After renting or living with family, having a home of your own probably sounds like a dream come true. But while you may be ready to make the move to first homeownership, you may not know where to start.
If you’re feeling unsure or overwhelmed, there’s no need to worry. It’s all a lot easier than it seems. To help get you on the right track, here’s your ultimate guide to buying your first home.
Calculating Your Costs
First thing’s first – you need to know what you can afford. When buying a new home, there are upfront and ongoing costs that you need to account for in your budget before you even start looking at potential properties.
As you probably know, you’ll need to have a deposit saved up to put towards the purchase of your first home. That doesn’t necessarily mean you need to have $40,000 set aside. These days lenders will accept less than 20% for a deposit and there’s also low deposit and no deposit home loans available.
That being said, it’s always a good idea to save up as much as you can for your first home deposit. If you have less than 20%, you may have to pay a Lender’s Mortgage Insurance (LMI) premium. This will protect the bank in the event you’re unable to pay back your loan.
On top of your deposit, you may also need to pay for stamp duty. This is basically a government tax that applies to the property sale. Depending on the property you purchase, you may be able to have your stamp duty fees waived as a first home buyer.
There’s also loan establishment fees, valuation fees, building inspection fees and other costs that you will need to take into consideration.
Once you have your own home, you’ll need to start making mortgage repayments. Different lenders have different rules, but generally, you’ll need to ensure you pay a certain amount off your home loan each month.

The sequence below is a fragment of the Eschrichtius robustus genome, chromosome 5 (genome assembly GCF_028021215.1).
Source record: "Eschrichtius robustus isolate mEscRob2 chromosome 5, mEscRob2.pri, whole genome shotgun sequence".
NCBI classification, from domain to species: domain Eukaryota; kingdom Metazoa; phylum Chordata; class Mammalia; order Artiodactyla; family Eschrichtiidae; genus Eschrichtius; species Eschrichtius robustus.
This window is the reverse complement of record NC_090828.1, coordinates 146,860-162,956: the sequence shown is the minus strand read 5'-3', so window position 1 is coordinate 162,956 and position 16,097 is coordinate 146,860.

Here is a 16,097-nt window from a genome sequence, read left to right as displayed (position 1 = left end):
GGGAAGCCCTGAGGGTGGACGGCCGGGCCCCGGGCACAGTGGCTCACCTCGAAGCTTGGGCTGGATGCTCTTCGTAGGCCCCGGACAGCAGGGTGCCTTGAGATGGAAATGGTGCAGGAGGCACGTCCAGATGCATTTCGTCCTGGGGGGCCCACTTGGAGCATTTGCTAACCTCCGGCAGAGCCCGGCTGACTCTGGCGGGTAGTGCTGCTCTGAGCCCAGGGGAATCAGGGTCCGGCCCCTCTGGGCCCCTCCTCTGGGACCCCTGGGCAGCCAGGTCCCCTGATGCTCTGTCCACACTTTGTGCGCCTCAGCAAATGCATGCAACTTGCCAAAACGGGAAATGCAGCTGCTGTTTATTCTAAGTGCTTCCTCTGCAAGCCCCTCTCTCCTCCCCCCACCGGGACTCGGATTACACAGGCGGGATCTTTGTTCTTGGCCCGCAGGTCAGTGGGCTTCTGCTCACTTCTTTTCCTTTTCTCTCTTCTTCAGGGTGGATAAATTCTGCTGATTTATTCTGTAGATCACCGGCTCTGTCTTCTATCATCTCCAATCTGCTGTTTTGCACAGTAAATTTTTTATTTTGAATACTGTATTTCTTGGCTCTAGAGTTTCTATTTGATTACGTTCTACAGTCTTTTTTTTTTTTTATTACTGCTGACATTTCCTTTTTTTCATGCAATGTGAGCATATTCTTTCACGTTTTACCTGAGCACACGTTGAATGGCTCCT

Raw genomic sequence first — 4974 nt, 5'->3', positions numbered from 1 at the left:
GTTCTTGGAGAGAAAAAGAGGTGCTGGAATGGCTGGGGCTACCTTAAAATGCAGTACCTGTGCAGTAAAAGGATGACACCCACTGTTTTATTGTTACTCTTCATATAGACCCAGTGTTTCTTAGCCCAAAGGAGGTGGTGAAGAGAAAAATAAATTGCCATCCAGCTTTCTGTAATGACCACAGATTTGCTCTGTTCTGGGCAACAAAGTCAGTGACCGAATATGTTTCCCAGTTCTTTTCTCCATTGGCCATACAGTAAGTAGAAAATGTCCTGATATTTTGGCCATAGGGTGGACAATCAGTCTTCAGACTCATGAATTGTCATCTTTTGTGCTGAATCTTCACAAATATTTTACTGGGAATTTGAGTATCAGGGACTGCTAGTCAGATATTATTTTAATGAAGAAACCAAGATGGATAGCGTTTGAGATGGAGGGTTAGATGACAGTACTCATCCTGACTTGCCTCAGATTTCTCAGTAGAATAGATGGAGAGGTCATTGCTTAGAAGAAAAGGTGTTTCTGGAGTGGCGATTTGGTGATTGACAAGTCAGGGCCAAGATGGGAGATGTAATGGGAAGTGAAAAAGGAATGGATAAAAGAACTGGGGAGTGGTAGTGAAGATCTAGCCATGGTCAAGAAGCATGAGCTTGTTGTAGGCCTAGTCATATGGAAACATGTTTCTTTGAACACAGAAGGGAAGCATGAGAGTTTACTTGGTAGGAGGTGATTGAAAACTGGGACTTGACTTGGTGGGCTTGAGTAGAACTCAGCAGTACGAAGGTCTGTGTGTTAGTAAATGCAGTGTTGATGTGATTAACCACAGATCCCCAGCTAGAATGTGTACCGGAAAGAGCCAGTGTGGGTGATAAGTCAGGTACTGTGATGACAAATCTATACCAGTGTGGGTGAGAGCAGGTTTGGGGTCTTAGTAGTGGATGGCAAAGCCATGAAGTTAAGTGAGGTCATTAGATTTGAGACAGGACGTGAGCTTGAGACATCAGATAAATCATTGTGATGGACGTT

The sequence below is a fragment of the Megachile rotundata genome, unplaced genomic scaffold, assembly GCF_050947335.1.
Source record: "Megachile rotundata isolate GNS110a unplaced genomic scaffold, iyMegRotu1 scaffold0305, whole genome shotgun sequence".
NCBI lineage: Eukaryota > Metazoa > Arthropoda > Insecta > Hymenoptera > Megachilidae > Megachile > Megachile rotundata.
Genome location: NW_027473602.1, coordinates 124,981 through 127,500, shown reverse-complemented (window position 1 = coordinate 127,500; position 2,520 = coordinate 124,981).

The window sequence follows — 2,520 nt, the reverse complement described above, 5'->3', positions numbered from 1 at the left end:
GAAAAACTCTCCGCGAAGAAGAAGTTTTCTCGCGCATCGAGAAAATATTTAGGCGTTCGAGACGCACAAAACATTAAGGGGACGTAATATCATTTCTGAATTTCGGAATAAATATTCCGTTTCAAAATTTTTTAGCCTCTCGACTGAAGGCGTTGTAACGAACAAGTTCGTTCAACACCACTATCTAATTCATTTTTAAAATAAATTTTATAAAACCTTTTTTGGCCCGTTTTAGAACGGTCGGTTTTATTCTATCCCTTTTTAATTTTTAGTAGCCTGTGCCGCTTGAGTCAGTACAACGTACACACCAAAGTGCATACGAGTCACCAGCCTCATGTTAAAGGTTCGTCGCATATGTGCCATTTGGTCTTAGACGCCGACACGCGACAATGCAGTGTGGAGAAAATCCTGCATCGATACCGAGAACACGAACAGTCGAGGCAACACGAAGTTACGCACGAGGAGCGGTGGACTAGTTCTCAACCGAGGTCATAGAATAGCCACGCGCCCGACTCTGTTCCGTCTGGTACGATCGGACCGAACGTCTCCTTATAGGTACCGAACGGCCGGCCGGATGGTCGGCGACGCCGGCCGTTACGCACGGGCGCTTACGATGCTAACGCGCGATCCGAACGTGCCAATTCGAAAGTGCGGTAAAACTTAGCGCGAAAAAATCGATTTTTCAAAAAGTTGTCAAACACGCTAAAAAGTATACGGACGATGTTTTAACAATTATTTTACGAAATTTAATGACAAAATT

Your budget will also need to account for annual council rates and water rates, and you will need to ensure you set funds aside for any home repairs or upgrades you may need to make.
Lastly, it’s likely you’ll want home and contents insurance to cover you for damage and theft as well as mortgage protection insurance in case you’re unable to pay off your loan for any reason in the future.
How much can I borrow?
It’s important to know how much you can borrow so that you can start looking at properties in your price range. While you can use calculators online to figure out your borrowing power, it’s always best to chat to a professional. Online calculators make a lot of generalisations, and the amount you can borrow can be impacted by a range of different factors.
Help for First Home Buyers
As you can see, there are a lot of costs associated with owning your own home. But as a first-time homebuyer, there is a range of resources available to you that can help make homeownership more affordable.
First Home Owner Grant
If you buy or build a new home in WA as a first home buyer, you may be eligible for the First Home Owner Grant. This is a one-off payment of $10,000 that is only offered to first home buyers aged 18 or over. You can apply for the grant through your lender, your mortgage broker or by submitting an application online.
It’s important to note that only one grant can be used per transaction, so if you’re buying a home with your partner and you’re both first homeowners, you’ll only receive one grant of $10,000. If you’re purchasing an established property, it has to be substantially renovated for the grant to apply.
Keystart is a home lender that aims to make homeownership more affordable for everyone, not just first home buyers. They offer low deposit home loans with no LMI and low entry costs to help you get into your own home.
Unlike other lenders, their aim isn’t to keep you as a customer for life. Instead, they call themselves a transitional lender. They want to help you get set up and then they encourage you to refinance with another lender when you’re ready.